4:32 pm - Saturday September 23, 7567

Dhaka needs legal rules to regain Jamdani glory, says study      

Jamdani, one of the finest Muslin textiles, has been loved by Bengali women for centuries for the beautiful sarees it make.

Historically, it belongs to Dhaka, but not yet legally.

A year after Bangladesh enacted a law to provide geographical identity to it historical products Jamdani has yet to be registered as a geographical indicative product (GI) for lack of rules to consolidate the legal, a researcher said, reports UNB.

jamdhaniThe law, Geographical Indicative Products (Registration and Protection) Act 2013, has not been followed by framing of rules.

“There are no rules yet. So, we could not register Jamdani as GI product under the act,” researcher Dr Iftekhar Iqbal told UNB on Monday.

He said the government has to create a legal base by formulating the rules to register the GI products, including Jamdani sarees, under the act.

“Through studies we’ve established that Jamdani is our product. So, steps should be taken to register it as a GI product.”

Iftekhar Iqbal, a teacher of history at the Dhaka University, conducted the study, titled ‘Protection of Jamdani as a Geographical Indication in Bangladesh’ from September to December in 2013.

The study has found that Jamdani originated in Dhaka while the ecological context of production of cotton and finished Jamadni products are unique in the Dhaka region.

Considering all the historical, geographical, commercial and cultural contexts of Jamdani, the study suggests that Dhaka was and still is its only true centre of production.

India registered Jamdani as Uppada Jamdani Sarees from Andhra Pradesh in 2009. But, UNESCO has recently recognised Jamdani as a Bangladeshi ‘intangible cultural heritage of humanity’.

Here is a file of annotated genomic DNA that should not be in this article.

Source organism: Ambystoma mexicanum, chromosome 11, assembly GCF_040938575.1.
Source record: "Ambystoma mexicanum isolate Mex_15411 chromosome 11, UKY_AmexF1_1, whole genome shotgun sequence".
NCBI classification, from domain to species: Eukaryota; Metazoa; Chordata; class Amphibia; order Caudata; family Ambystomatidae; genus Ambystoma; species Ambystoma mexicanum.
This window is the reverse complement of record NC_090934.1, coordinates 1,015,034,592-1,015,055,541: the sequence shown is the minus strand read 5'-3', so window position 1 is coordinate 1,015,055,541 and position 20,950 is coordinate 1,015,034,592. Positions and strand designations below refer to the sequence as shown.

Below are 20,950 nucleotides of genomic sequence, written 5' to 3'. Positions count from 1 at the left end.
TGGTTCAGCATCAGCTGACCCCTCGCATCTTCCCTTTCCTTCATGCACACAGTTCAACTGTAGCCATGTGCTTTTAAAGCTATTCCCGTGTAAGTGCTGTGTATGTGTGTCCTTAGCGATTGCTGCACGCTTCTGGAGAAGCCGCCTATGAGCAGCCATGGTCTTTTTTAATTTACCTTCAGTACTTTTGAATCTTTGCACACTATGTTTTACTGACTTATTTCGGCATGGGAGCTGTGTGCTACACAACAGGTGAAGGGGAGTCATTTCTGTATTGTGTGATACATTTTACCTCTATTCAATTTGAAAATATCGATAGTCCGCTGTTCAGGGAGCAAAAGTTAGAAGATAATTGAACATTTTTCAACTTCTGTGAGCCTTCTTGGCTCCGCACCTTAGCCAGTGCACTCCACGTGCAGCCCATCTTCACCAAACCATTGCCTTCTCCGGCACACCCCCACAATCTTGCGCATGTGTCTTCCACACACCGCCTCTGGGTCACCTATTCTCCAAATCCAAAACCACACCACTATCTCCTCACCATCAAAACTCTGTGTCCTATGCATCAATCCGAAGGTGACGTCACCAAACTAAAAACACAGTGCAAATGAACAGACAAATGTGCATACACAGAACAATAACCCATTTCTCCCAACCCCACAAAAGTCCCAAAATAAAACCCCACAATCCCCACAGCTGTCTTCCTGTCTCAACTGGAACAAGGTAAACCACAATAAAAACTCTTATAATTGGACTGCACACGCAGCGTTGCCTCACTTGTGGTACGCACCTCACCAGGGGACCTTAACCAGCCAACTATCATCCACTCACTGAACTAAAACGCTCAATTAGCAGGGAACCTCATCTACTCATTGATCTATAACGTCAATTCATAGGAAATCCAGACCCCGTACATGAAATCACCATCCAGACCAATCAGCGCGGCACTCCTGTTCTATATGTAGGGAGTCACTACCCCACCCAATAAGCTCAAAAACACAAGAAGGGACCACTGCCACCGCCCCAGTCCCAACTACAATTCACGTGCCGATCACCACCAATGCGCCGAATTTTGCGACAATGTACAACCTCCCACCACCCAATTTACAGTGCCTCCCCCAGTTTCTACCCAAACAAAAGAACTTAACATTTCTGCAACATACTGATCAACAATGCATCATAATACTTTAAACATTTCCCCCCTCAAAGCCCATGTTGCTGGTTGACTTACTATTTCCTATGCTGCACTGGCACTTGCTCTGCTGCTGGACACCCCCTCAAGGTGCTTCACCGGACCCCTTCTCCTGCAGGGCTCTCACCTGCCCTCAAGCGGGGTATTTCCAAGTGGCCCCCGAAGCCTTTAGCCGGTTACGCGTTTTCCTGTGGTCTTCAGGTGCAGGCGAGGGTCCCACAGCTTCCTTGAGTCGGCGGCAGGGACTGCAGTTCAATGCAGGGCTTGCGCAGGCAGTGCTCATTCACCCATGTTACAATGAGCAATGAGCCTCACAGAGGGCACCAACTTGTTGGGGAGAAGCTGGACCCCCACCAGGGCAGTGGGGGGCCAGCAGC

However, the study has shown that there is no combination of geographical, ecological, historical or commercial conditions elsewhere in the world except Dhaka where Jamdani can be produced and traded on a vast scale, both nationally and internationally.

The brand name of Jamdani was first applied around mid-16th century or perhaps earlier.

Presenting historical and cultural evidences, the study claims that Jamdani has become a part of national culture and heritage of Bangladesh and such long-term cultural and historical continuity of Jamdani is not matched anywhere else in the world.

Jamdani’s irrefutable connection with Dhaka is also clearly reflected in many global trade and exhibitions in both historical and contemporary times.

Iftekhar Iqbal said Jamdani has to be a unique name, whose geographical location indicator must be Dhaka, not Dhakai Jamdani.

“In other words, Dhaka and Jamdani are synonymous. Hence India’s registration of Uppada Jamdani under its geographical indication law is illegal and a violation of existing Trade Related Aspects of Intellectual Property Rights (TRIPS) regulation,” he said.

He urged the government and international trade organisations to take effective measures to restore Jamdani as Dhaka’s own product and heritage.

The researcher has suggested taking effective policy to restore the lost glory of Jamdani by establishing more Jamdani units. “Political commitment is a must in this regard.”

Addressing a function in the capital on Thursday, Industries Minister Amir Hossain Amu said the government has decided to establish a Jamdani Industrial Belt and Research Centre on 20 acres of land at Rupganj in Narayanganj. Some 363 Jamdani units will be installed in the belt.

Iftekhar Iqbal said many plots reserved for Jamdani units have gone to the entrepreneurs who have no experience of producing the historical fabrics.

According to Bangladesh Handloom Board, the number of Jamdani weaving units in the country is 12,383.

Bangladesh’s export of Jamdani was worth US$ 6.12 million in fiscal 2013-14 as against US$ 1.49 million in the fiscal 2008-09.


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